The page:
WMRE: How did you find or connect with existing investors? What methods have you used to find new investors in recent years, particularly during the pandemic?
C.J. Follini: First, we are mining our very extensive family office network. That is where the benefit of our long-standing relationships is most meaningful. We are also directly targeting RIAs and business managers we’ve identified internally for direct outreach. Then granular email outreach to new, similar cohorts will follow. I am frequently asked to speak at conferences, and we find this is a great entry point for new relationship development.
WMRE: What types of returns does your firm promise investors and for how long will you hold assets?
C.J. Follini: Noyack Logistics will target a 6 percent preferred return over five to seven years.
WMRE: How do you currently communicate with investors? Has your approach to communicating with investors changed over the years, and if so, in what ways?
C.J. Follini: We believe in a combination of radical transparency coupled with robust in-person communication. That is a time-tested approach for Noyack. We are now supported with proprietary software that integrates investment management functions with our operational and fiduciary responsibilities. This integration will create additional transparency for our investors.
WMRE: Your firm was launched in the mid-2000s. How did family offices’ approach to commercial real estate investment change over tiem? What were they looking for back then, and what are they looking for now?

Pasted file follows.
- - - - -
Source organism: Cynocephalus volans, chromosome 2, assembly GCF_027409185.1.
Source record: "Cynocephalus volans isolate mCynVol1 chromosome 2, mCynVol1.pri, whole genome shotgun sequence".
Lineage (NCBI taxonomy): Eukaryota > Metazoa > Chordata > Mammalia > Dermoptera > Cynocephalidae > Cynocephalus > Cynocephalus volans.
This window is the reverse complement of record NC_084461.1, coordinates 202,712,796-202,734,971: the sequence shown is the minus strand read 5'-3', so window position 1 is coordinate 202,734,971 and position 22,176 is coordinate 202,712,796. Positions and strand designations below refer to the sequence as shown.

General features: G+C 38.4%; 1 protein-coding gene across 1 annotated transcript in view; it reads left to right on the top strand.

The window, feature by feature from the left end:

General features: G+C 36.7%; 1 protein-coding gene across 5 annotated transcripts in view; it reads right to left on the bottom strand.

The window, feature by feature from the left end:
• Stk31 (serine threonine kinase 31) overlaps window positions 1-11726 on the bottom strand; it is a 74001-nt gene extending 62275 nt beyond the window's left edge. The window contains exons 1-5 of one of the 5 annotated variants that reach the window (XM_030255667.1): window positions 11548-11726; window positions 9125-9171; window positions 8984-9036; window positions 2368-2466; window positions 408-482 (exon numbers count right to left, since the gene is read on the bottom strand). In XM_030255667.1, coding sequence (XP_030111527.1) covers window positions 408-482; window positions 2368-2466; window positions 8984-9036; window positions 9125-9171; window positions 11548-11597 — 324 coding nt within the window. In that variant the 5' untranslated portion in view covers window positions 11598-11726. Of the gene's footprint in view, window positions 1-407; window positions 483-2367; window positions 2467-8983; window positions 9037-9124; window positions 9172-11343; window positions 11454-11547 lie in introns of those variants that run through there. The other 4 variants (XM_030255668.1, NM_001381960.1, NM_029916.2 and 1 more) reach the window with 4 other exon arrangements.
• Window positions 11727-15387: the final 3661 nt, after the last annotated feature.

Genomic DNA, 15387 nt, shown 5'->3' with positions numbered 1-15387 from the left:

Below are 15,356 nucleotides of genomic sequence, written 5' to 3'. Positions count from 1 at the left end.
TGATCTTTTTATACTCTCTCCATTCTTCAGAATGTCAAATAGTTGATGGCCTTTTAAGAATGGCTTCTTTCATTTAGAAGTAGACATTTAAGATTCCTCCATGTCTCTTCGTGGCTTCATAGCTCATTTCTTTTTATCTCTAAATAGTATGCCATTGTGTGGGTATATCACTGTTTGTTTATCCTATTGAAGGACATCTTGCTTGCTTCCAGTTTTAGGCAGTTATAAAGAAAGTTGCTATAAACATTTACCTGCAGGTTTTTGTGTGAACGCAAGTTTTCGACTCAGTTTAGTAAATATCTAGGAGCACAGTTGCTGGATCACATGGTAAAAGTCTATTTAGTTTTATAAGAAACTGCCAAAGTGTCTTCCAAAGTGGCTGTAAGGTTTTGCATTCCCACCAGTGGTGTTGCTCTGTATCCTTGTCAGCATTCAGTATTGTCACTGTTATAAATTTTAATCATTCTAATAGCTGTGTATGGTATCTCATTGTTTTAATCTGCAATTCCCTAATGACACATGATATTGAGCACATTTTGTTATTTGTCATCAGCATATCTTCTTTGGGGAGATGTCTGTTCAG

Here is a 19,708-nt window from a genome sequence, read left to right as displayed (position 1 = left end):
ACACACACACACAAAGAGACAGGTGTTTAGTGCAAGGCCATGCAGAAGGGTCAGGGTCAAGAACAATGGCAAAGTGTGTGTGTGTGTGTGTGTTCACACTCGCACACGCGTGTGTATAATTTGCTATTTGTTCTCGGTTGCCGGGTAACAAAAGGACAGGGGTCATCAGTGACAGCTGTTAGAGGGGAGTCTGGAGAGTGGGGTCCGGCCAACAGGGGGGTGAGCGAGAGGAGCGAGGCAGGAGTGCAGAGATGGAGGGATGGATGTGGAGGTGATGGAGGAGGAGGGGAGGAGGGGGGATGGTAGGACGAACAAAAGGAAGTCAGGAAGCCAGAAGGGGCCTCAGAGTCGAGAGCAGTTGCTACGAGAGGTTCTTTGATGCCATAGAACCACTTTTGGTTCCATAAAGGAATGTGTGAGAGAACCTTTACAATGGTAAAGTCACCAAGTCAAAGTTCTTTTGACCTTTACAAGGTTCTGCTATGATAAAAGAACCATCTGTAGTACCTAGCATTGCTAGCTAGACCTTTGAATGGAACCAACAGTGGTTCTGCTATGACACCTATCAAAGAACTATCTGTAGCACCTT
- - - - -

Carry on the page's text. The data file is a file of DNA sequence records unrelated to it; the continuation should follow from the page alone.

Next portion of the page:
C.J. Follini: Our firm’s first incarnation was actually the launch of a single-family office for my family in 1988. We then became a multi-family office with discretionary capital in 2005.
In terms of how we approach investing, actually not much has changed for us at all. We have always sought "white space" asset classes, i.e. parking, healthcare, covered land, industrial and entertainment venues while they were still fragmented, leading to attractive pricing. Then we would harvest the assets when less innovative asset managers followed our lead and drove down cap rates. This strategy has served us well and will remain our focus.
WMRE: How do you typically structure investments, in terms of how much of your firm's own money goes into them, how much is investor money, how much do you leverage deals?
C.J. Follini: Noyack’s principals believe in total alignment of interests, which is why we are investing an estimated $30 million of our principal-owned life science and parking assets into the fund. This is creating near-term dividend, so Noyack Logistic doesn’t start as a blind pool, which we don’t believe in. We also have developed the Noyack Logistics’ TripleZero fee structure as one of the lowest in the REIT industry. Investors are expected to receive 100 percent of invested capital and a 15 percent IRR before we, as a manager, earn any incentive bonus from profits.
WMRE: What are the most attractive alternative real estate investments right now, and what makes them popular with investors?